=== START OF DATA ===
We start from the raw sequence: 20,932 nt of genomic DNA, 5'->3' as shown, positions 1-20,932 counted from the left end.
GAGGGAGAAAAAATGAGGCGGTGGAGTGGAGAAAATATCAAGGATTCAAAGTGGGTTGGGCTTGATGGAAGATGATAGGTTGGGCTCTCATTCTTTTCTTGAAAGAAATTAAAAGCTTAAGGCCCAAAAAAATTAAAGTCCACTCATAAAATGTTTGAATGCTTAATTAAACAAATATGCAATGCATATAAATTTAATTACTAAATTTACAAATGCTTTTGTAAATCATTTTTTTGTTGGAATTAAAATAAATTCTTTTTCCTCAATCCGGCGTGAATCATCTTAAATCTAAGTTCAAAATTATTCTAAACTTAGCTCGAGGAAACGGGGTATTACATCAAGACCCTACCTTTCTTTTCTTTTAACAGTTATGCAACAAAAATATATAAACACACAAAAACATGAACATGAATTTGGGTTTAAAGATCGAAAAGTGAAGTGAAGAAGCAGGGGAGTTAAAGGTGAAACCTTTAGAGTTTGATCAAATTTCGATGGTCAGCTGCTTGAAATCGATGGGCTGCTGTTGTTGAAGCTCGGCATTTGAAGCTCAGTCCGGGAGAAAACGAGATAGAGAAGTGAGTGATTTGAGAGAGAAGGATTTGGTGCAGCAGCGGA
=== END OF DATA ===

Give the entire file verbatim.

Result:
We start from the raw sequence: 20,932 nt of genomic DNA, 5'->3' as shown, positions 1-20,932 counted from the left end.
GAGGGAGAAAAAATGAGGCGGTGGAGTGGAGAAAATATCAAGGATTCAAAGTGGGTTGGGCTTGATGGAAGATGATAGGTTGGGCTCTCATTCTTTTCTTGAAAGAAATTAAAAGCTTAAGGCCCAAAAAAATTAAAGTCCACTCATAAAATGTTTGAATGCTTAATTAAACAAATATGCAATGCATATAAATTTAATTACTAAATTTACAAATGCTTTTGTAAATCATTTTTTTGTTGGAATTAAAATAAATTCTTTTTCCTCAATCCGGCGTGAATCATCTTAAATCTAAGTTCAAAATTATTCTAAACTTAGCTCGAGGAAACGGGGTATTACATCAAGACCCTACCTTTCTTTTCTTTTAACAGTTATGCAACAAAAATATATAAACACACAAAAACATGAACATGAATTTGGGTTTAAAGATCGAAAAGTGAAGTGAAGAAGCAGGGGAGTTAAAGGTGAAACCTTTAGAGTTTGATCAAATTTCGATGGTCAGCTGCTTGAAATCGATGGGCTGCTGTTGTTGAAGCTCGGCATTTGAAGCTCAGTCCGGGAGAAAACGAGATAGAGAAGTGAGTGATTTGAGAGAGAAGGATTTGGTGCAGCAGCGGA